Ancient mass extinction of fish may have paved way for modern species
A report looks at a 360-million-year-old gap in the fossil record and finds that marine vertebrates were recovering from an extinction event on par with the one that killed the dinosaurs. What happened is unclear.
The report, by University of Chicago researchers, focused on events at the end of what is commonly called the Age of Fishes, which lasted from 416 million years ago to 359 million years ago. That age was followed by a 15-million-year period of relative silence in the fossil record.
Paleontologists had tended to ignore the rarity of fossils from that period, which is known as Romer's gap — assuming that the fossils just had not been found, or shrugging it off as an unusual period of low diversity. But in a paper published online Monday in Proceedings of the National Academy of Sciences, the authors proposed that Romer's gap is a sign that the world's marine vertebrates were recovering from a global-scale extinction event.
That gap left ocean niches bereft of weird, now-extinct fishes like the giant armor-plated Dunkleosteus that had ruled the seas up till then, permitting then-marginal species such as sharks to gain ascendency, scientists said. If they had not, the forms of vertebrates existing today may have been very different.
That event was one of the most devastating in Earth's history, on a par with the one that killed off the dinosaurs 65 million years ago, said Lauren Sallan, a paleontologist at the University of Chicago and lead author of the paper.
And just as the fall of the dinosaurs made room for mammals to rise, she said, this extinction made way for modern marine life such as sharks and the ancestors of modern fish — as well as for tetrapods, ancestors of terrestrial vertebrate life.
The Age of Fishes earned its nickname from the diversity of marine life at the time.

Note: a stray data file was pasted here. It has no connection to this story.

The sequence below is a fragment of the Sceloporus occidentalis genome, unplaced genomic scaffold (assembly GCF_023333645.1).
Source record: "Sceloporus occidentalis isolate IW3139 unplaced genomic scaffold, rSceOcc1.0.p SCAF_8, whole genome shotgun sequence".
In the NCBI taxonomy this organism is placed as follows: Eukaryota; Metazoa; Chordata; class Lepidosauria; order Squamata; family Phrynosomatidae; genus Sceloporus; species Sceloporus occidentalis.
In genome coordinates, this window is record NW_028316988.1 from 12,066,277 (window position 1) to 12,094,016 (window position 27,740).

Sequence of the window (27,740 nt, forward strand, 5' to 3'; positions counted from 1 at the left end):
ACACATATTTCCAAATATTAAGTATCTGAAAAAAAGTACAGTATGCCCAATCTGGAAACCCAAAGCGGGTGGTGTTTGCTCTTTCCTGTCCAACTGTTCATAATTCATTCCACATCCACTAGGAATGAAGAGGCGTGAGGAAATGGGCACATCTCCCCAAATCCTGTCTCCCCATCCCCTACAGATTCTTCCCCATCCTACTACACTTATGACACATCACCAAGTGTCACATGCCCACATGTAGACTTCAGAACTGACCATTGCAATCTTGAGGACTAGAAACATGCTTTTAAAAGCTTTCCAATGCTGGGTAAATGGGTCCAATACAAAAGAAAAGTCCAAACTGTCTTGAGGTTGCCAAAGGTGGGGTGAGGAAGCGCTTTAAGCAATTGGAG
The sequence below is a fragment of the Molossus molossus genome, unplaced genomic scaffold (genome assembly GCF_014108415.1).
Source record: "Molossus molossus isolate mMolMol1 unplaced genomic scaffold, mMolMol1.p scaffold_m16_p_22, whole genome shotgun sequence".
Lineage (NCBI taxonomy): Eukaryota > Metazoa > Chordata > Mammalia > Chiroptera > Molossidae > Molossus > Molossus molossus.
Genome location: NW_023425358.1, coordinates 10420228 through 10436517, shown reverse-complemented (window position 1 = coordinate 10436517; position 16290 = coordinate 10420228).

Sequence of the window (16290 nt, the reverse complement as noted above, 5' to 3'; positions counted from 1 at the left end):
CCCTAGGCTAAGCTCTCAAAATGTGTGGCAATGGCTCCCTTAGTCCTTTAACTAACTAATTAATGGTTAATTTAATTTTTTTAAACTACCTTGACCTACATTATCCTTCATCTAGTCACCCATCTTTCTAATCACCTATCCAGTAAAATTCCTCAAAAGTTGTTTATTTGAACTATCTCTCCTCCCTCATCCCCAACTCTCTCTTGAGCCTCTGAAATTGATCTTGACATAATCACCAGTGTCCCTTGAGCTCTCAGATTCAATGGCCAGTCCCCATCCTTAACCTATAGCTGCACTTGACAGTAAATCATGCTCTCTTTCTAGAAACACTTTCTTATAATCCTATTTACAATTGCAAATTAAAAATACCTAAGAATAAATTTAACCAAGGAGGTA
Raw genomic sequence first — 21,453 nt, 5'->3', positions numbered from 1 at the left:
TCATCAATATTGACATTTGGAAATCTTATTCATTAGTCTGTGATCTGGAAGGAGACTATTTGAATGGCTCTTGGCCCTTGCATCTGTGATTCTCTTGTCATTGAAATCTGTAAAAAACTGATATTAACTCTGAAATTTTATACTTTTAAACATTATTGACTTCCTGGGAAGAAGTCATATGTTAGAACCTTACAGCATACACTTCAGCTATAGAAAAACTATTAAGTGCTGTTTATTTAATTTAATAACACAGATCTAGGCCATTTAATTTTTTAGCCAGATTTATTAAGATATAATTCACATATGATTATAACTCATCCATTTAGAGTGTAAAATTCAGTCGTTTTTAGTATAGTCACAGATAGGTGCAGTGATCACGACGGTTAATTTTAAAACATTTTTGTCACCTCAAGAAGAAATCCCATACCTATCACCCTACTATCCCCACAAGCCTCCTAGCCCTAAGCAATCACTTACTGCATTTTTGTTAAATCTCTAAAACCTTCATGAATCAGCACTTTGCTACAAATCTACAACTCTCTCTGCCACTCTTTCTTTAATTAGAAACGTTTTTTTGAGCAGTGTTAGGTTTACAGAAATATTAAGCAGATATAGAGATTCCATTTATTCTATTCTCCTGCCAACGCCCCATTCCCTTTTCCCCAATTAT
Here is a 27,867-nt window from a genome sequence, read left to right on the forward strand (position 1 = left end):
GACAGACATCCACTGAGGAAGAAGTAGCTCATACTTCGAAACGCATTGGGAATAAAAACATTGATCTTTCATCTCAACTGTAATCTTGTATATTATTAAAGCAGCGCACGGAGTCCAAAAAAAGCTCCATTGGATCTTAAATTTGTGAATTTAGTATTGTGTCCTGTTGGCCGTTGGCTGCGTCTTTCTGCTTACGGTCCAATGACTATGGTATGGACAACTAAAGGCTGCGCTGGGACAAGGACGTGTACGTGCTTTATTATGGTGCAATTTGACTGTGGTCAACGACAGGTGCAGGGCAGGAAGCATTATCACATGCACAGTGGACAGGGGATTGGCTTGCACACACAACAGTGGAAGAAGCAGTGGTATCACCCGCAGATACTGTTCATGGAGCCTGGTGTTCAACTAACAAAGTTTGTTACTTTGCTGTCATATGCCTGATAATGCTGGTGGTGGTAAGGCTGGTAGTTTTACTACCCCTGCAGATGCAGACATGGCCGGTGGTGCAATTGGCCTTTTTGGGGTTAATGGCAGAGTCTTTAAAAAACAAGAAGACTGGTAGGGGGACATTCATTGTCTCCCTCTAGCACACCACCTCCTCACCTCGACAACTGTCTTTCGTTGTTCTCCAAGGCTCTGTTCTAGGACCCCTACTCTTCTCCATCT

During this period, lobe-finned fishes — descendants of which include the lungfish — ruled the oceans, as did armored fish called placoderms and many other forms of fish that no longer exist. Placoderms, which were a dominant life form on Earth for 70 million years, included a diverse array of species, including the 8-meter-long Dunkleosteus and the much smaller Bothriolepsis, which had arm-like spines near the front of its body.
According to data analyzed by Sallan and her colleague Michael Coates, about 345 million years ago — after the extinction and subsequent 15-million-year silence in the fossil record — the ecological balance of power had shifted. Sharks had risen to the top. Ray-finned fishes, of which there had been a mere dozen or so species that mostly looked like salmon, diversified extensively, leading to the appearance of such creatures as angel fish and eels in the fossil record, Sallan said.
Today, Sallan added, there are about 30,000 different species of ray-finned fish.
Researchers are still unsure what precipitated the extinction. There is some evidence of a period of low oxygen levels in the oceans at that time. Sallan said it is also possible that a miles-deep drop in the ocean's water level caused the die-off. But the causes of this major change will have to be studied further, she said.
Sallan said the popular view of evolution was to think of it as a steady improvement — as evidenced by the idea that tetrapods, or four-footed life forms, "conquered the land," somehow defeating now-extinct species.
"But by finding this extinction event," Sallan said, "basically, [we show that] those kinds of progressive stories can't be used anymore." Luck — bad and good — plays a huge part in what species come out on top, she said. "There's no reason for dinosaurs to die 65 million years ago except that they got killed by an asteroid."